2003 Deuxieme Amour moved from Mallorca to Barcelona, Port Olympic marina – built for the 92 Barcelona Games. Well located but very noisy in summer!
2004 Deuxieme Amour moved to Port Vell Marina, central Barcelona. We took a stand at the first Lowestoft Boat Show, a great success. Deuxieme Amour moved to Palamos, Spain for winter lay-up.
2005 Deuxieme Amour moved to Port Napoleon in SW France, then at the end of the year to Port Rontondo, Sardinia, Italy.
2006 Deuxieme Amour stayed in Sardinia and had its most successful year to date.
2007 We bought Ploes, a 40ft Bavaria berthed at Alimos Marina, Kalamati, Greece and Deuxieme Amour was put up for sale. In December Ploes was moved to Port Olympic Marina, Lavrion, S.E. Greece.
2008 Ploes remained at Port Olympic and was used many more times than in previous years. We debated whether the Club should become a CASC in order to be more tax efficient to help our income. It was deferred. Deuxieme Amour was sold in April and sailed back to the Balearic Islands, from where she was originally purchased.
2009 Ploes remained at Port Olympic Marina, Lavrion again and was well used although many were tested by the Meltemi – the prevailing, near gale force winds. Explorer had her best year for some time.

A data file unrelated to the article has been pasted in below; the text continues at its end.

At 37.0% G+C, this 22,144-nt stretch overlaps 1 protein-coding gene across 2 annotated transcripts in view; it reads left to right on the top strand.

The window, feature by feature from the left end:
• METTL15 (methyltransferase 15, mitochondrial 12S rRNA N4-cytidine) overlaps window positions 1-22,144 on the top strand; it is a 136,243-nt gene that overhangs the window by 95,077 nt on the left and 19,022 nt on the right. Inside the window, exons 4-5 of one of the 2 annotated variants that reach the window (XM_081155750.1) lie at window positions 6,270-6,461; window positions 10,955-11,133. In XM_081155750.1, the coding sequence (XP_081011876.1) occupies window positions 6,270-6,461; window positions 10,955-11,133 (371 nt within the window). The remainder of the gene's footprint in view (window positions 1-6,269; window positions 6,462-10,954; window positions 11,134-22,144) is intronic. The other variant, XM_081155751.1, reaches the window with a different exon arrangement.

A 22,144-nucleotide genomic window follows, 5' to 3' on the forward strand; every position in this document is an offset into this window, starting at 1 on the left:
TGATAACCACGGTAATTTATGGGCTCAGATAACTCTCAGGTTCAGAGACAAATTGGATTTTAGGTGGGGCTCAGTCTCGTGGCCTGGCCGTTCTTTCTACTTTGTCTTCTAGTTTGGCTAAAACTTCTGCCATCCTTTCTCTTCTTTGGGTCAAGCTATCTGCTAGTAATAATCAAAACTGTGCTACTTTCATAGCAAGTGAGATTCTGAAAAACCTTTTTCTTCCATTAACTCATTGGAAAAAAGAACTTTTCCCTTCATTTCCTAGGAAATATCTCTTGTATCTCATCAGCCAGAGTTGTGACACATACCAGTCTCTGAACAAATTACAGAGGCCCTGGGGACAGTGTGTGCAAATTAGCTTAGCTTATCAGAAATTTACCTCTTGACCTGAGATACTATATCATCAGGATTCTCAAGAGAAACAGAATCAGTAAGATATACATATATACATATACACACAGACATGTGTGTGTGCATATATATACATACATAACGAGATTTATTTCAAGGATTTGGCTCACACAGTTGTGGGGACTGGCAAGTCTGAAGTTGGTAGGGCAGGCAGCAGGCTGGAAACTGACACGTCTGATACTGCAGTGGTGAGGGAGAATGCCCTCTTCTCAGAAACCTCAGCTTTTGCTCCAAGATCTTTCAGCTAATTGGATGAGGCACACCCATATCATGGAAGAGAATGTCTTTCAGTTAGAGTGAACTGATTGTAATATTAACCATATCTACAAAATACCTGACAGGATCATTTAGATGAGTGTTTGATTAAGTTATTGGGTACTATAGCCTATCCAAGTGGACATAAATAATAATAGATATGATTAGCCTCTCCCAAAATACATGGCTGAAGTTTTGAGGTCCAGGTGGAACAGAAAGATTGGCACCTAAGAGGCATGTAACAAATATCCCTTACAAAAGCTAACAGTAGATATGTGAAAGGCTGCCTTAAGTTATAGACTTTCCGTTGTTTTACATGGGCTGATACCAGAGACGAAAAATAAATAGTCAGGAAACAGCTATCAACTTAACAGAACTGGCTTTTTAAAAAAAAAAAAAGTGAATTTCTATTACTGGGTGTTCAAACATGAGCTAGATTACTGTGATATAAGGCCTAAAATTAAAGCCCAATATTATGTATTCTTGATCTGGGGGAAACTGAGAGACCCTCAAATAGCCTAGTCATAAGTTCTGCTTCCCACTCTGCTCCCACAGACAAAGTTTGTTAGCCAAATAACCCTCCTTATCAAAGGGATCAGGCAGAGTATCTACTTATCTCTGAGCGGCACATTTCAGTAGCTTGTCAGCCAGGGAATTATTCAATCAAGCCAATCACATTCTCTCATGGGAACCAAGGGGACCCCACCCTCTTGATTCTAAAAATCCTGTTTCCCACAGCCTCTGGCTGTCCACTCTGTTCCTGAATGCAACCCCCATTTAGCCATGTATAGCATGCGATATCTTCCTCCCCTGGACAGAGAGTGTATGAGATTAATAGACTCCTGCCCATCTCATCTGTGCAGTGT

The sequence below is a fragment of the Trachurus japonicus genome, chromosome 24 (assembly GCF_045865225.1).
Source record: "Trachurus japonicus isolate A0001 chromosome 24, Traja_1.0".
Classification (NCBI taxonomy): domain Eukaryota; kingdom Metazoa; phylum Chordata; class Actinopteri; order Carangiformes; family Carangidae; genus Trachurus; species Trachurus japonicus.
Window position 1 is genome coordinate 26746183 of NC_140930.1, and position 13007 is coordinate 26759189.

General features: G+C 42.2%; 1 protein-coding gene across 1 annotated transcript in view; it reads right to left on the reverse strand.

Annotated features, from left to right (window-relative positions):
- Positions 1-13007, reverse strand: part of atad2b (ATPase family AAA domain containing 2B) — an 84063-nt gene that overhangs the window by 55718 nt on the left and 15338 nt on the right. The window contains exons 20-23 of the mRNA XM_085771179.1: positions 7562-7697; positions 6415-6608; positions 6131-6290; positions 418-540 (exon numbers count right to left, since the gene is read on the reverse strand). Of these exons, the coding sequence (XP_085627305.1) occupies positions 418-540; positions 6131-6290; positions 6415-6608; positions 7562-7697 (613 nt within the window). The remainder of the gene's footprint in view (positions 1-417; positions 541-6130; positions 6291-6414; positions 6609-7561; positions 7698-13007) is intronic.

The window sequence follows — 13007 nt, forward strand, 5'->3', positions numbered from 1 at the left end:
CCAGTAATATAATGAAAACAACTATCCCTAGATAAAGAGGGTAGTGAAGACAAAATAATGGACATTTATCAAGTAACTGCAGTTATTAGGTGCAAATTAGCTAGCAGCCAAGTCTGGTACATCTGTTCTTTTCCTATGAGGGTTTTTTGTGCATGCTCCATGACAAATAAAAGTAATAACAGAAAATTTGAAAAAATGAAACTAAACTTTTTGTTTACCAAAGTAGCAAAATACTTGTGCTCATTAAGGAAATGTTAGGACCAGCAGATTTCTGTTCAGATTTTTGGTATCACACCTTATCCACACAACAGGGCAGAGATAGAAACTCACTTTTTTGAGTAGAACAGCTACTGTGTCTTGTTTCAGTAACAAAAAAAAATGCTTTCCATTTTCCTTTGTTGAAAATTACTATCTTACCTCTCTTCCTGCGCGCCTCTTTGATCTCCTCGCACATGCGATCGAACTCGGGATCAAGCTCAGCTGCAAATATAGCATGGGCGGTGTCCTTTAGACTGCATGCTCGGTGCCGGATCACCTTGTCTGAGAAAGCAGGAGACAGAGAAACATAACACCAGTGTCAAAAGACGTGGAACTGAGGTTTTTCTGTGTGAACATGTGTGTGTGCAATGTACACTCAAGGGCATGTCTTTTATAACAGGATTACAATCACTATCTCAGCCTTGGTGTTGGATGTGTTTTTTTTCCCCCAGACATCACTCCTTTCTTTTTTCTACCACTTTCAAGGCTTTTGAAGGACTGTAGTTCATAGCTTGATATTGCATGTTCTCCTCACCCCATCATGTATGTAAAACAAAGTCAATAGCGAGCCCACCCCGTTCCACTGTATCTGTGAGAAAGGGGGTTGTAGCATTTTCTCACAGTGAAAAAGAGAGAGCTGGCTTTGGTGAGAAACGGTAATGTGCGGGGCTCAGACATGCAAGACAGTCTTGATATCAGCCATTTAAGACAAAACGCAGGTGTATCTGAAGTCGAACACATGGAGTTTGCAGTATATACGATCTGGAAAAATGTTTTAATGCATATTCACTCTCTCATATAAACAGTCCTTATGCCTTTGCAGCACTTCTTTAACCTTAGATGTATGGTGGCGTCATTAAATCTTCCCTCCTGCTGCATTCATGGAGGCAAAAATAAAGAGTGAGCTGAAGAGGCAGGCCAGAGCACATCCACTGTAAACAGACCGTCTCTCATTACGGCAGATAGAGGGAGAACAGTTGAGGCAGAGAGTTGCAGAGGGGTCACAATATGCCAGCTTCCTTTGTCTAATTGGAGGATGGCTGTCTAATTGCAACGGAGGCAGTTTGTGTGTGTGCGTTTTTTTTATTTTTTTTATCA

2010 Ploes moved to Ece Saray Marina, Fethiye,Turkey, which was very popular with all who went. Explorer went to the Firth of Forth & back.
2011 John Bird takes over as Commodore at the AGM. Ploes stays at Fethiye for a second successful season as voted for at the AGM. Explorer makes good passage to Holland but at the end of the season is found to have serious defects to the mast.
2012 Ploes has a third season at Fethiye by popular vote. Explorer sails to Levington for extensive repairs to mast & rigging. Sails to Holland in July and August for the Rotterdam Jazz Festival and back-to-back cruising on the Dutch Inland Waterways.
2013 Ploes has her 4th successful season at Fethiye and at the AGM it was agreed she would remain at Ece Saray Marina for the 2014 season. Explorer used on the UK East Coast and a short cruise to Holland.
2014 Our President Stan Beckett sadly passed away on 11th September. The Club forms an Affiliation with the Adastral Park Sailing Club based at Suffolk Yacht Harbour, Levington on the River Orwell. Ploes is cruised to Greece by Peter Johnson & crew in October to avoid paying Turkish VAT and returns to Fethiye for her 5th winter.
2015 Another successful year at Fethiye for Ploes. Sadly, we lose Peter Johnson in April – the same weekend as our Fitting-Out Supper. Explorer has a good year at SYH Levington although two cruising incidents off the East Coast give some cause for concern.
2016 A good year for both boats and Explorer is used more. We sadly lost Laurie Rainger late in the year. John Bird steps down as Commodore and James Parnell takes over.
2017 Another good year. Explorer’s summer cruise saw her crossing the English Channel a number of times. Ploes use is good again. Recruitment of members is becoming a concern.
2018 An excellent year. Explorer’s summer cruise saw her making a trip to the South coast and crossing to the Channel islands. Ploes travelled up to Bodrum twice this year and good use was made of her again at 10 weeks use but more weeks could have been booked. Recruitment of members is being actively pursued.